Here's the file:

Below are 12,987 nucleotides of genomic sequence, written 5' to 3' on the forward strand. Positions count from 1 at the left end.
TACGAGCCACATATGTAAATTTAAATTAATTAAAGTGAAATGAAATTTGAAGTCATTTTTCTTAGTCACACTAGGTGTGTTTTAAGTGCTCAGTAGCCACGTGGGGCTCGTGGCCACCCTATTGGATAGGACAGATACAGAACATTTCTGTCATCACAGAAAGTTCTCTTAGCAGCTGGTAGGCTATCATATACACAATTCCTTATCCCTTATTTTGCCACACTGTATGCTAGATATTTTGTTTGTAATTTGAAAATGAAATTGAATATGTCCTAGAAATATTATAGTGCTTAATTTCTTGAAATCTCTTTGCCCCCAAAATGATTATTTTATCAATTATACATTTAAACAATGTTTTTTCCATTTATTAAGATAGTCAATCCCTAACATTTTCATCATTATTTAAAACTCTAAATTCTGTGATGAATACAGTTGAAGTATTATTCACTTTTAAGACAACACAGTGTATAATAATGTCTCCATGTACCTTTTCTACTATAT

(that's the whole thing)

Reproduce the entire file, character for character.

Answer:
Below are 12,987 nucleotides of genomic sequence, written 5' to 3' on the forward strand. Positions count from 1 at the left end.
TACGAGCCACATATGTAAATTTAAATTAATTAAAGTGAAATGAAATTTGAAGTCATTTTTCTTAGTCACACTAGGTGTGTTTTAAGTGCTCAGTAGCCACGTGGGGCTCGTGGCCACCCTATTGGATAGGACAGATACAGAACATTTCTGTCATCACAGAAAGTTCTCTTAGCAGCTGGTAGGCTATCATATACACAATTCCTTATCCCTTATTTTGCCACACTGTATGCTAGATATTTTGTTTGTAATTTGAAAATGAAATTGAATATGTCCTAGAAATATTATAGTGCTTAATTTCTTGAAATCTCTTTGCCCCCAAAATGATTATTTTATCAATTATACATTTAAACAATGTTTTTTCCATTTATTAAGATAGTCAATCCCTAACATTTTCATCATTATTTAAAACTCTAAATTCTGTGATGAATACAGTTGAAGTATTATTCACTTTTAAGACAACACAGTGTATAATAATGTCTCCATGTACCTTTTCTACTATAT